A basic aspect of earthquake safety is to ensure that forces formed at different floor levels are carried down to the ground through the shortest path possible, as any irregularities or breaks in this path can cause the edifice to collapse.

A housing built to withstand earthquakes ought to be symmetrical and made of superior, flexible materials. Steel and wood, for example, are far more versatile than masonry, unreinforced concrete, and stucco. Strategically positioned beams can also be deployed to redistribute the force of a building’s sway during an earthquake.

Meanwhile, good foundation options include flexible cushions to absorb energy or layered plates to allow for sliding movements.

4. High winds

A property must account for lateral forces on walls and roofs, wind-driven rain, and storm surges along the shore, as well as flying debris, to survive a high wind event.

Know that “missile” debris, such as tree limbs or timber ripped from damaged homes can potentially rupture the home’s outer shell, allowing wind and water in and causing significant damage.

Although only a few structures can resist strong winds such as tornadoes and hurricanes, there are several cost-efficient strategies to minimize damage.

High hurricane winds and wind-driven rain forces can be mitigated with the use of integrally insulated concrete walls. For added protection, extra hurricane straps can be placed on-site. The goal is to build robust and airtight housing.

5. Break-ins

Burglaries and break-ins can be deterred by simple but strategic architecture. You can stay secure without having to rely on highly expensive security alarm systems.

Depending on the location, a house should be either open and visible – as fences and shrubs could only serve as hideouts for delinquents – or with limited access and visibility for properties in more secluded or remote areas.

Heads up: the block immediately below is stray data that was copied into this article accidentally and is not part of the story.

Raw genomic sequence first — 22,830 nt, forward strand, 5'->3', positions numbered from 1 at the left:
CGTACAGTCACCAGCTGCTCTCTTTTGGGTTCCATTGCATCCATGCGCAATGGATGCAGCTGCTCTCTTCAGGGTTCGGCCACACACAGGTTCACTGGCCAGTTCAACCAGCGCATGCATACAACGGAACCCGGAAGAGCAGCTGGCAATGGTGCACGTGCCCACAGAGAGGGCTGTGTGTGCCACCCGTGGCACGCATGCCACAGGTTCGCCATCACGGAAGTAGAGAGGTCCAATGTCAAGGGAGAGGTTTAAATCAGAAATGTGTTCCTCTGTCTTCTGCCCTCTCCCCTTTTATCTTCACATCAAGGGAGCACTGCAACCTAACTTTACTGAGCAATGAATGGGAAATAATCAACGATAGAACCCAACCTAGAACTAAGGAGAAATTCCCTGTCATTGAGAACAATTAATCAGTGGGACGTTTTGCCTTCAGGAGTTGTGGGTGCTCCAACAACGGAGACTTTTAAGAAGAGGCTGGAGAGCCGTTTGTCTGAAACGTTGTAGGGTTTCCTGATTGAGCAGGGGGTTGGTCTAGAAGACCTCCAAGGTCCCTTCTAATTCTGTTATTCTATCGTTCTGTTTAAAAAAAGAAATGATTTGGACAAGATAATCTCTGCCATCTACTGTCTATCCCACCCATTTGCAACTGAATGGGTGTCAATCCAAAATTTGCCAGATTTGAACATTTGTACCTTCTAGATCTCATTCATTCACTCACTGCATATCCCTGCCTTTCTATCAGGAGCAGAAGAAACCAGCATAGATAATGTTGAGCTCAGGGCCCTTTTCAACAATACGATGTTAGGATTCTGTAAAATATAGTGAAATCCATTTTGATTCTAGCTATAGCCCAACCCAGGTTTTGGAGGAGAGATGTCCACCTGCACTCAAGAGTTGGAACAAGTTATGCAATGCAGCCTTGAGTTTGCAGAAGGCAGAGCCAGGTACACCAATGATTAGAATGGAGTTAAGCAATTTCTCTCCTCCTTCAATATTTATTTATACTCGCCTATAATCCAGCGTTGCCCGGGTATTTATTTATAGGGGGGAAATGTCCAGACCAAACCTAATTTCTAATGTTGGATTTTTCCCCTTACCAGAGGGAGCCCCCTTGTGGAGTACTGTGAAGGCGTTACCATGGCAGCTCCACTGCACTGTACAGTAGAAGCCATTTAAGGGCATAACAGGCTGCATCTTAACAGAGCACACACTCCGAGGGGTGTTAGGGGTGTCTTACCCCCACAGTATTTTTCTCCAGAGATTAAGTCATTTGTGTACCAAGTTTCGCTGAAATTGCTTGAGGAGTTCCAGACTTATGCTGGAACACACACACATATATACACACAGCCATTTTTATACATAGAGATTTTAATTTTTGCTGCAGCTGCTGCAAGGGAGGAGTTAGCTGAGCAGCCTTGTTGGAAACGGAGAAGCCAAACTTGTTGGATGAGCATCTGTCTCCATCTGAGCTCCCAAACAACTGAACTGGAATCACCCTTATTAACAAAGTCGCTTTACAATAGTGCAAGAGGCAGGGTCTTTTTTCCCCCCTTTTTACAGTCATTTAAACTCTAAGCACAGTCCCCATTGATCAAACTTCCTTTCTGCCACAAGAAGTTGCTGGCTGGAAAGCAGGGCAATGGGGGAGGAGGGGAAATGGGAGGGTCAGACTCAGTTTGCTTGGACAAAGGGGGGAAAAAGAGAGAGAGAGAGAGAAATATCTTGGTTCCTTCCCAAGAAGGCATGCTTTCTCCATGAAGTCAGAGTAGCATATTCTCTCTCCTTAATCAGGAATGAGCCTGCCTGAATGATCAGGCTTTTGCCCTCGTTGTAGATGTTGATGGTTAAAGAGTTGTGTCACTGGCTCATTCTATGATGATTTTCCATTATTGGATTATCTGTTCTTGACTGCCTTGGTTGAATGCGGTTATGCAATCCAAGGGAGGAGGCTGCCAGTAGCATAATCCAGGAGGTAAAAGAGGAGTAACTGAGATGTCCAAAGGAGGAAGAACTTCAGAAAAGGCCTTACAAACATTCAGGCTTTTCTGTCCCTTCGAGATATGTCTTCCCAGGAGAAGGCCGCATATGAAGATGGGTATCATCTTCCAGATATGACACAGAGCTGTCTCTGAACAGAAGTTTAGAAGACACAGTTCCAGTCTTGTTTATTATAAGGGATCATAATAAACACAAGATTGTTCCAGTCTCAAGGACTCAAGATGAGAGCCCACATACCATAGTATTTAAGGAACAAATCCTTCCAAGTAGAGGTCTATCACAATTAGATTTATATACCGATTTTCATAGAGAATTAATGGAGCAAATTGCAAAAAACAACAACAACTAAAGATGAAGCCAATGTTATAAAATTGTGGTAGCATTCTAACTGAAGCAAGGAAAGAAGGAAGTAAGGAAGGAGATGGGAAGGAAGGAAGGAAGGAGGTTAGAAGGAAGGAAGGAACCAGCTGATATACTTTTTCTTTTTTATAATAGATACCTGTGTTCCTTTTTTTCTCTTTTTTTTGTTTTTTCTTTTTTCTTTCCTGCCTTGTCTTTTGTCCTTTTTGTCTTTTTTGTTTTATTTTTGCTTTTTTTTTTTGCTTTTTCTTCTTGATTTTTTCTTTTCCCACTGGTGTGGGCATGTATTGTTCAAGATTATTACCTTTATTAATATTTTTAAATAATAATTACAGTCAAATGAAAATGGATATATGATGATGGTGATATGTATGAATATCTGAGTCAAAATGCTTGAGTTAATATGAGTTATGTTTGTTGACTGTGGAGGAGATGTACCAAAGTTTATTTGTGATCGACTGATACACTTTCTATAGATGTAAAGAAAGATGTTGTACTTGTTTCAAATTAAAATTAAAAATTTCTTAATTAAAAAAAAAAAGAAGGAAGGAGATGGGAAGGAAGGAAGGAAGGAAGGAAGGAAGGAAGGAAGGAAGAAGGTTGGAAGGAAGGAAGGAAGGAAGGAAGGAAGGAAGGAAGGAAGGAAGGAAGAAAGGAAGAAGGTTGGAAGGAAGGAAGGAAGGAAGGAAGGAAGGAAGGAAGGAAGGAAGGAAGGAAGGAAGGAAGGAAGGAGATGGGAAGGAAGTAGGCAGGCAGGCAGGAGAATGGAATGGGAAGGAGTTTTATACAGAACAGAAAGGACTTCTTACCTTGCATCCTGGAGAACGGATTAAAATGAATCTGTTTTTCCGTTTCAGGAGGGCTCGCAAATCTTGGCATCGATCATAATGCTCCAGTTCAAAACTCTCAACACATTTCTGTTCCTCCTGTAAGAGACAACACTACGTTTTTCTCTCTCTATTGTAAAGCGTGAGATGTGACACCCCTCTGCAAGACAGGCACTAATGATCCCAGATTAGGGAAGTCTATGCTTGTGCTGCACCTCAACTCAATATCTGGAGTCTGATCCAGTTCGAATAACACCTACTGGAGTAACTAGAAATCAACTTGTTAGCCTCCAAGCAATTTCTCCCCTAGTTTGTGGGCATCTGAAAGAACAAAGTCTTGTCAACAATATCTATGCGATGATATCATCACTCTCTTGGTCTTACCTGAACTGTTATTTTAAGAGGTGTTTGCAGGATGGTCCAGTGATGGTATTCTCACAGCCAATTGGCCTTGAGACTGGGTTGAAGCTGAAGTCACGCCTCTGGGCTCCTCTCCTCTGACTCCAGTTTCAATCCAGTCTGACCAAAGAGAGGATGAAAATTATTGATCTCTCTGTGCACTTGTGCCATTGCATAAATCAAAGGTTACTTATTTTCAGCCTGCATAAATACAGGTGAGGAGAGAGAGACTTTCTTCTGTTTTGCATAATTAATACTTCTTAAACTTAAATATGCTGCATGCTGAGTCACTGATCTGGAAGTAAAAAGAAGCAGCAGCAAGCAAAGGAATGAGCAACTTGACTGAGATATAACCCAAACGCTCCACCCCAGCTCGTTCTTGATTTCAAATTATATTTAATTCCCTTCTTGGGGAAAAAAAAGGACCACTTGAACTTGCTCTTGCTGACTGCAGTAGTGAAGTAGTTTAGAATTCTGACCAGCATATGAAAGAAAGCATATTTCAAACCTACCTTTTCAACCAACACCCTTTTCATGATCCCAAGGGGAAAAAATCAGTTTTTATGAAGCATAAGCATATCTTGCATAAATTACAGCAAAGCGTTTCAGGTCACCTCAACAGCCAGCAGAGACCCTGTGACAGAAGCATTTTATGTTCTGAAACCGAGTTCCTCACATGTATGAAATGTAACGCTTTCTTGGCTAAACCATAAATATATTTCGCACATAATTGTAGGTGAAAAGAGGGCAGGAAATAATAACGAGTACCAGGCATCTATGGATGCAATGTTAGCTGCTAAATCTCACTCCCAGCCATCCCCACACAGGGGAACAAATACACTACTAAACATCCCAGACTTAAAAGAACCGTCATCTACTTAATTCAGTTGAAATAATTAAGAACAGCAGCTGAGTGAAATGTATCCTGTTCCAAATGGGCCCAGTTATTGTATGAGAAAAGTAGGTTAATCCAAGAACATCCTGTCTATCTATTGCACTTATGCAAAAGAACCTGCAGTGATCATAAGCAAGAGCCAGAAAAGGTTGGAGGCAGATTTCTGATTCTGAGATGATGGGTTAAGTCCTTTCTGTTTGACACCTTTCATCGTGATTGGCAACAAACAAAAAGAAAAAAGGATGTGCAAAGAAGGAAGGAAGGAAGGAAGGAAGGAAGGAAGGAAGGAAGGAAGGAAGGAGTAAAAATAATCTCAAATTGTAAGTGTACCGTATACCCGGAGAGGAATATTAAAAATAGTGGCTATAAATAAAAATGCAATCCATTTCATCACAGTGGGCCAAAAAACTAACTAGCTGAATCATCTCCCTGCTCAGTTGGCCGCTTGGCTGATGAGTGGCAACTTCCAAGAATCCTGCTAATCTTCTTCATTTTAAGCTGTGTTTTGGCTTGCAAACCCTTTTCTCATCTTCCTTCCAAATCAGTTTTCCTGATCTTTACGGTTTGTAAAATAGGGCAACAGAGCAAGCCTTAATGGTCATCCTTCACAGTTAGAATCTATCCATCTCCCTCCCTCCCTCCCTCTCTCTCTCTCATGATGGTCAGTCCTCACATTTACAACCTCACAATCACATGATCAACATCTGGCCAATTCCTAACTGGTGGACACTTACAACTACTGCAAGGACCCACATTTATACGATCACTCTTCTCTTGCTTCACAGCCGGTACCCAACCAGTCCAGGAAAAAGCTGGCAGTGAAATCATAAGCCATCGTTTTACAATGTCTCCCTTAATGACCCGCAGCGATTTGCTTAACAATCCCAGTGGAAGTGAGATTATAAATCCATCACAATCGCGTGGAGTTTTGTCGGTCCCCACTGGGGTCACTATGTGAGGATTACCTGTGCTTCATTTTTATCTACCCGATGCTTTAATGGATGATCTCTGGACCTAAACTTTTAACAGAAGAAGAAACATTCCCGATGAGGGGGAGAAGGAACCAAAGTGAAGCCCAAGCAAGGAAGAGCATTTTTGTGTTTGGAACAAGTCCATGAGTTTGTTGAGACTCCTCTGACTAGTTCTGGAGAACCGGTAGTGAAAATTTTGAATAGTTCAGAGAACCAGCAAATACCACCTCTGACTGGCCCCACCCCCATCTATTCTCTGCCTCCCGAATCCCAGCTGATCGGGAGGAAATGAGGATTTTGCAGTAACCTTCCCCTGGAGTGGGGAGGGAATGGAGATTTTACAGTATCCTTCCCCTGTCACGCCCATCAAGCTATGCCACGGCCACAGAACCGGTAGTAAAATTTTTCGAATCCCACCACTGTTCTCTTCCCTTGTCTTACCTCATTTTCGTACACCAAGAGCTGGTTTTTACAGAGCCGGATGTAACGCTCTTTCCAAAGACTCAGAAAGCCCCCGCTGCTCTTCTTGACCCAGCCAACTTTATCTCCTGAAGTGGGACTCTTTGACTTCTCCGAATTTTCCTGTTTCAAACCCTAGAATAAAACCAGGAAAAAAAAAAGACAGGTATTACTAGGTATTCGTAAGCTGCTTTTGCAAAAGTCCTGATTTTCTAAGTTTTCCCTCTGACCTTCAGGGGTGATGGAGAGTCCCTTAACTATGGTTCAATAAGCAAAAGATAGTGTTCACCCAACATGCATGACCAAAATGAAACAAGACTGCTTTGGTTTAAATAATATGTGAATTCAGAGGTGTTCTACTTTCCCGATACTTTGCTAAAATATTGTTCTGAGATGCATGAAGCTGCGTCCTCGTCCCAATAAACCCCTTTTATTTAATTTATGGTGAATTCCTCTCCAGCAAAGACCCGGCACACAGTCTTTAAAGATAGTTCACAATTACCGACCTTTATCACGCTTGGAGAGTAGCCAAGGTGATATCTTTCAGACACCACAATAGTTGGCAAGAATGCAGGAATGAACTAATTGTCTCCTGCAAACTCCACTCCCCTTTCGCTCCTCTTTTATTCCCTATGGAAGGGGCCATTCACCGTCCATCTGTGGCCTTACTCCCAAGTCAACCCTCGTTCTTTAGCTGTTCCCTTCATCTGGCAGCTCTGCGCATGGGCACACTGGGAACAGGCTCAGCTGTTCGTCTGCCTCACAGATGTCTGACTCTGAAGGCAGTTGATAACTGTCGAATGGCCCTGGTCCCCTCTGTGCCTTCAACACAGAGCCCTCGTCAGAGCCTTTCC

Deterring crime by adequately lighting your premises at night is another crucial factor. Often, a few bright lights are all it takes to negate a burglar’s plan.

Make use of some cost-efficient features such as double-paned windows and safety glass to keep intruders out. Not only are these useful for energy saving but they help with security and disasters, too. Choose high-quality locks for all doors and ensure that all windows cannot be forced open.

Be Vigilant and Stay Informed

Building an emergency- or disaster-resistant home does not have a one-size-fits-all answer. If a home is not properly well-built, even non-hurricane levels of rain can cause considerable damage.

While most people associate catastrophes and accidents with specific regions of the country, the situation isn’t always so clear-cut. With this in mind, it’s the responsibility of both homeowners and contractors to comprehensively assess the danger of emergencies and natural disasters – not just in that particular state but also in the neighborhood and nearby locations.

After the risks are evaluated, builders and homeowners must then discuss the most feasible solutions while comparing the cost of strengthening a property’s integrity against the potential cost of catastrophic or accidental hazards.

Author Bio

Diana holds a BA in Communications and Marketing from Loyola Marymount University in Los Angeles, CA. She is also an avid golfer, wine enthusiast, and curious traveler. As the Vice President of Marketing at Titan Metal Products, she oversees the advertising, content management, media relations, promotional activities, and communication initiatives for these companies.